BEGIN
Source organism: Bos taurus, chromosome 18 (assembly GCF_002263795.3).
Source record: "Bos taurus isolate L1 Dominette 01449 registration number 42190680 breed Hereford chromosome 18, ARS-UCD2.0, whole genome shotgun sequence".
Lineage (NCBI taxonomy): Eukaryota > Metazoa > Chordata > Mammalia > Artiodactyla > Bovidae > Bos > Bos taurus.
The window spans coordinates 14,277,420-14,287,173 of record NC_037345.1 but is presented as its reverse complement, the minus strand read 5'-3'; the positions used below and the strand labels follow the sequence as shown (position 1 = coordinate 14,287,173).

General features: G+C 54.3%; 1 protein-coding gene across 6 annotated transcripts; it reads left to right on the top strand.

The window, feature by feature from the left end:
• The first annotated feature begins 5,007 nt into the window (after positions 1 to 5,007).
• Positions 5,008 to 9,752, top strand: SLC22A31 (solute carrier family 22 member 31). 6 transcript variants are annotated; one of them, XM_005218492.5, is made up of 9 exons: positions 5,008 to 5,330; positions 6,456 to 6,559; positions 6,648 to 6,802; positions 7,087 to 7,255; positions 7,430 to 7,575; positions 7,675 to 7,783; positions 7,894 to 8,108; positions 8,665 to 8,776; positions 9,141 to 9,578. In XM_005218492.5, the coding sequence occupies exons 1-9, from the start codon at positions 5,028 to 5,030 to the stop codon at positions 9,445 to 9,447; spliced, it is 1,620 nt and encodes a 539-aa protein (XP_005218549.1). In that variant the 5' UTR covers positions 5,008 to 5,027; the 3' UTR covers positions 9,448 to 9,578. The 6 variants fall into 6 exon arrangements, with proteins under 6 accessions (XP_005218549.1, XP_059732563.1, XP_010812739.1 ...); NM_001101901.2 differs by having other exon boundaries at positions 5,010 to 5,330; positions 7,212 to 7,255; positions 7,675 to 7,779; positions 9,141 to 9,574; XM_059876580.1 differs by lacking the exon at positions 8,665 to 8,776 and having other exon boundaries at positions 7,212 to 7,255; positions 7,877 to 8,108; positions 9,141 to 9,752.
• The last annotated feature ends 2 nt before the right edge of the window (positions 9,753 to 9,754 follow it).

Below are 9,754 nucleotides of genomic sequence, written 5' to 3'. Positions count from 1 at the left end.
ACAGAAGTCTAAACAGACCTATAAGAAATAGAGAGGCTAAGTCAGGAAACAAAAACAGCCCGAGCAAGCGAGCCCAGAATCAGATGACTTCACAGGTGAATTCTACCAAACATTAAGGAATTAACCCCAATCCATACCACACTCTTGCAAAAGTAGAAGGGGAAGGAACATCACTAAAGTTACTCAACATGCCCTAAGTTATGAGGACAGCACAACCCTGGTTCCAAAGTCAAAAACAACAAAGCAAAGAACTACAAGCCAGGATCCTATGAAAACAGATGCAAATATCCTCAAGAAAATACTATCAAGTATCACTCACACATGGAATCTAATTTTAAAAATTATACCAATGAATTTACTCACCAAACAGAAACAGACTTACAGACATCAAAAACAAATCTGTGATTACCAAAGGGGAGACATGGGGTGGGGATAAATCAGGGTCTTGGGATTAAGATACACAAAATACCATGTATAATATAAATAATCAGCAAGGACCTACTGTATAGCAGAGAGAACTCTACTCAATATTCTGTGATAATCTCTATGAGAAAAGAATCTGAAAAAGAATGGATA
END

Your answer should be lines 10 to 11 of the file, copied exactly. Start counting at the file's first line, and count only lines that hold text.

Below are 9,754 nucleotides of genomic sequence, written 5' to 3'. Positions count from 1 at the left end.
ACAGAAGTCTAAACAGACCTATAAGAAATAGAGAGGCTAAGTCAGGAAACAAAAACAGCCCGAGCAAGCGAGCCCAGAATCAGATGACTTCACAGGTGAATTCTACCAAACATTAAGGAATTAACCCCAATCCATACCACACTCTTGCAAAAGTAGAAGGGGAAGGAACATCACTAAAGTTACTCAACATGCCCTAAGTTATGAGGACAGCACAACCCTGGTTCCAAAGTCAAAAACAACAAAGCAAAGAACTACAAGCCAGGATCCTATGAAAACAGATGCAAATATCCTCAAGAAAATACTATCAAGTATCACTCACACATGGAATCTAATTTTAAAAATTATACCAATGAATTTACTCACCAAACAGAAACAGACTTACAGACATCAAAAACAAATCTGTGATTACCAAAGGGGAGACATGGGGTGGGGATAAATCAGGGTCTTGGGATTAAGATACACAAAATACCATGTATAATATAAATAATCAGCAAGGACCTACTGTATAGCAGAGAGAACTCTACTCAATATTCTGTGATAATCTCTATGAGAAAAGAATCTGAAAAAGAATGGATA